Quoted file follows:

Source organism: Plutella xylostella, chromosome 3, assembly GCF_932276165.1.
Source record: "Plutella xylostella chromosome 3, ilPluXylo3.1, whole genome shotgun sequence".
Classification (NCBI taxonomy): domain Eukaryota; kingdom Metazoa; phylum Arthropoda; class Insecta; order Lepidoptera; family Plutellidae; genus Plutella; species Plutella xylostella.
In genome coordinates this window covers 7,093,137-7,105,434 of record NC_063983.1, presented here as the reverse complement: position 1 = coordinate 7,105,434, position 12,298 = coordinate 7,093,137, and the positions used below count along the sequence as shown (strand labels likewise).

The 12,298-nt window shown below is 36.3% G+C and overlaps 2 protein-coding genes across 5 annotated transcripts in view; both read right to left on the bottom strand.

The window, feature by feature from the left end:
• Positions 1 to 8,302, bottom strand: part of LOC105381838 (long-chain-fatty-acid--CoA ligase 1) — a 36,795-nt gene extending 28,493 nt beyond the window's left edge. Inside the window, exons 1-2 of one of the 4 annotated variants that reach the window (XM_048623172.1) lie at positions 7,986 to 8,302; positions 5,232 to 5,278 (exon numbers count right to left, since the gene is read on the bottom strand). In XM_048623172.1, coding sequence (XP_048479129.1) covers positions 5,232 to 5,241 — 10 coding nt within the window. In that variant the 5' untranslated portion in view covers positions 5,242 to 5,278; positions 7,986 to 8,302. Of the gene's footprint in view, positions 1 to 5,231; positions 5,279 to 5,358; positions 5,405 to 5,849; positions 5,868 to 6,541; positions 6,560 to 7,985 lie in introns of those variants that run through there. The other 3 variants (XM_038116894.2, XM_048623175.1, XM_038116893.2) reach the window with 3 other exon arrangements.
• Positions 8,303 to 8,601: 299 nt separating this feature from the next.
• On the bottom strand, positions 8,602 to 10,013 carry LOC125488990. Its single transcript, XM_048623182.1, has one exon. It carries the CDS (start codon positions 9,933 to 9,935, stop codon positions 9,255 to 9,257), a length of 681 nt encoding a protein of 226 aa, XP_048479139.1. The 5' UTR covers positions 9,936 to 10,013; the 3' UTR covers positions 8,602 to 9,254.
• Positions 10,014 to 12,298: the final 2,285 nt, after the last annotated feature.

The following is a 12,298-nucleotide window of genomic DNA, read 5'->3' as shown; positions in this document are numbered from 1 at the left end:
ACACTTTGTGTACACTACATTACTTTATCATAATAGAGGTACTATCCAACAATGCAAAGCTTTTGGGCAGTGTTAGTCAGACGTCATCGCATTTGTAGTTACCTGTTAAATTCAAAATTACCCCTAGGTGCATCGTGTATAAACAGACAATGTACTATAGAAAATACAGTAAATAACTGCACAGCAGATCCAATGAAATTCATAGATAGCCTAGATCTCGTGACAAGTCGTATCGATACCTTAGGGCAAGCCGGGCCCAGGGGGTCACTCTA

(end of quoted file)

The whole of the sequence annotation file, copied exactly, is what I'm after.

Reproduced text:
Source organism: Plutella xylostella, chromosome 3, assembly GCF_932276165.1.
Source record: "Plutella xylostella chromosome 3, ilPluXylo3.1, whole genome shotgun sequence".
Classification (NCBI taxonomy): domain Eukaryota; kingdom Metazoa; phylum Arthropoda; class Insecta; order Lepidoptera; family Plutellidae; genus Plutella; species Plutella xylostella.
In genome coordinates this window covers 7,093,137-7,105,434 of record NC_063983.1, presented here as the reverse complement: position 1 = coordinate 7,105,434, position 12,298 = coordinate 7,093,137, and the positions used below count along the sequence as shown (strand labels likewise).

The 12,298-nt window shown below is 36.3% G+C and overlaps 2 protein-coding genes across 5 annotated transcripts in view; both read right to left on the bottom strand.

The window, feature by feature from the left end:
• Positions 1 to 8,302, bottom strand: part of LOC105381838 (long-chain-fatty-acid--CoA ligase 1) — a 36,795-nt gene extending 28,493 nt beyond the window's left edge. Inside the window, exons 1-2 of one of the 4 annotated variants that reach the window (XM_048623172.1) lie at positions 7,986 to 8,302; positions 5,232 to 5,278 (exon numbers count right to left, since the gene is read on the bottom strand). In XM_048623172.1, coding sequence (XP_048479129.1) covers positions 5,232 to 5,241 — 10 coding nt within the window. In that variant the 5' untranslated portion in view covers positions 5,242 to 5,278; positions 7,986 to 8,302. Of the gene's footprint in view, positions 1 to 5,231; positions 5,279 to 5,358; positions 5,405 to 5,849; positions 5,868 to 6,541; positions 6,560 to 7,985 lie in introns of those variants that run through there. The other 3 variants (XM_038116894.2, XM_048623175.1, XM_038116893.2) reach the window with 3 other exon arrangements.
• Positions 8,303 to 8,601: 299 nt separating this feature from the next.
• On the bottom strand, positions 8,602 to 10,013 carry LOC125488990. Its single transcript, XM_048623182.1, has one exon. It carries the CDS (start codon positions 9,933 to 9,935, stop codon positions 9,255 to 9,257), a length of 681 nt encoding a protein of 226 aa, XP_048479139.1. The 5' UTR covers positions 9,936 to 10,013; the 3' UTR covers positions 8,602 to 9,254.
• Positions 10,014 to 12,298: the final 2,285 nt, after the last annotated feature.

The following is a 12,298-nucleotide window of genomic DNA, read 5'->3' as shown; positions in this document are numbered from 1 at the left end:
ACACTTTGTGTACACTACATTACTTTATCATAATAGAGGTACTATCCAACAATGCAAAGCTTTTGGGCAGTGTTAGTCAGACGTCATCGCATTTGTAGTTACCTGTTAAATTCAAAATTACCCCTAGGTGCATCGTGTATAAACAGACAATGTACTATAGAAAATACAGTAAATAACTGCACAGCAGATCCAATGAAATTCATAGATAGCCTAGATCTCGTGACAAGTCGTATCGATACCTTAGGGCAAGCCGGGCCCAGGGGGTCACTCTA